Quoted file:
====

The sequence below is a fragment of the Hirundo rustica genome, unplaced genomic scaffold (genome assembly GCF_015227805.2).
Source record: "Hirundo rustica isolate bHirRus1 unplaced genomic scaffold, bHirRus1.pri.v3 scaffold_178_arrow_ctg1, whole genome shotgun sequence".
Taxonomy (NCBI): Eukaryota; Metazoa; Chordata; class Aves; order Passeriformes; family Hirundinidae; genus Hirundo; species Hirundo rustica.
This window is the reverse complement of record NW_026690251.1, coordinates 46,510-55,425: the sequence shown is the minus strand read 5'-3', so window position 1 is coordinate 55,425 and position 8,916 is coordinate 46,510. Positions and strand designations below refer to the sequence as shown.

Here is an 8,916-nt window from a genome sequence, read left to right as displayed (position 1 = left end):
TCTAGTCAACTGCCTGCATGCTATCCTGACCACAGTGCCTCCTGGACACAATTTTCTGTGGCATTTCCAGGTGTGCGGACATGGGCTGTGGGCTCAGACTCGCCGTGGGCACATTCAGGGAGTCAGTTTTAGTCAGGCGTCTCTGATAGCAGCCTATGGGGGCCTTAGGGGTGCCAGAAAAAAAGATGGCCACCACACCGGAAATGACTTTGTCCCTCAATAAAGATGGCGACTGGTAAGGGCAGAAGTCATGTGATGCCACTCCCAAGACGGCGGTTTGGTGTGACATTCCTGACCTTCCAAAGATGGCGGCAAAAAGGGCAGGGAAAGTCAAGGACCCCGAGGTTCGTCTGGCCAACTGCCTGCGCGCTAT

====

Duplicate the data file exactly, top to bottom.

The sequence below is a fragment of the Hirundo rustica genome, unplaced genomic scaffold (genome assembly GCF_015227805.2).
Source record: "Hirundo rustica isolate bHirRus1 unplaced genomic scaffold, bHirRus1.pri.v3 scaffold_178_arrow_ctg1, whole genome shotgun sequence".
Taxonomy (NCBI): Eukaryota; Metazoa; Chordata; class Aves; order Passeriformes; family Hirundinidae; genus Hirundo; species Hirundo rustica.
This window is the reverse complement of record NW_026690251.1, coordinates 46,510-55,425: the sequence shown is the minus strand read 5'-3', so window position 1 is coordinate 55,425 and position 8,916 is coordinate 46,510. Positions and strand designations below refer to the sequence as shown.

Here is an 8,916-nt window from a genome sequence, read left to right as displayed (position 1 = left end):
TCTAGTCAACTGCCTGCATGCTATCCTGACCACAGTGCCTCCTGGACACAATTTTCTGTGGCATTTCCAGGTGTGCGGACATGGGCTGTGGGCTCAGACTCGCCGTGGGCACATTCAGGGAGTCAGTTTTAGTCAGGCGTCTCTGATAGCAGCCTATGGGGGCCTTAGGGGTGCCAGAAAAAAAGATGGCCACCACACCGGAAATGACTTTGTCCCTCAATAAAGATGGCGACTGGTAAGGGCAGAAGTCATGTGATGCCACTCCCAAGACGGCGGTTTGGTGTGACATTCCTGACCTTCCAAAGATGGCGGCAAAAAGGGCAGGGAAAGTCAAGGACCCCGAGGTTCGTCTGGCCAACTGCCTGCGCGCTAT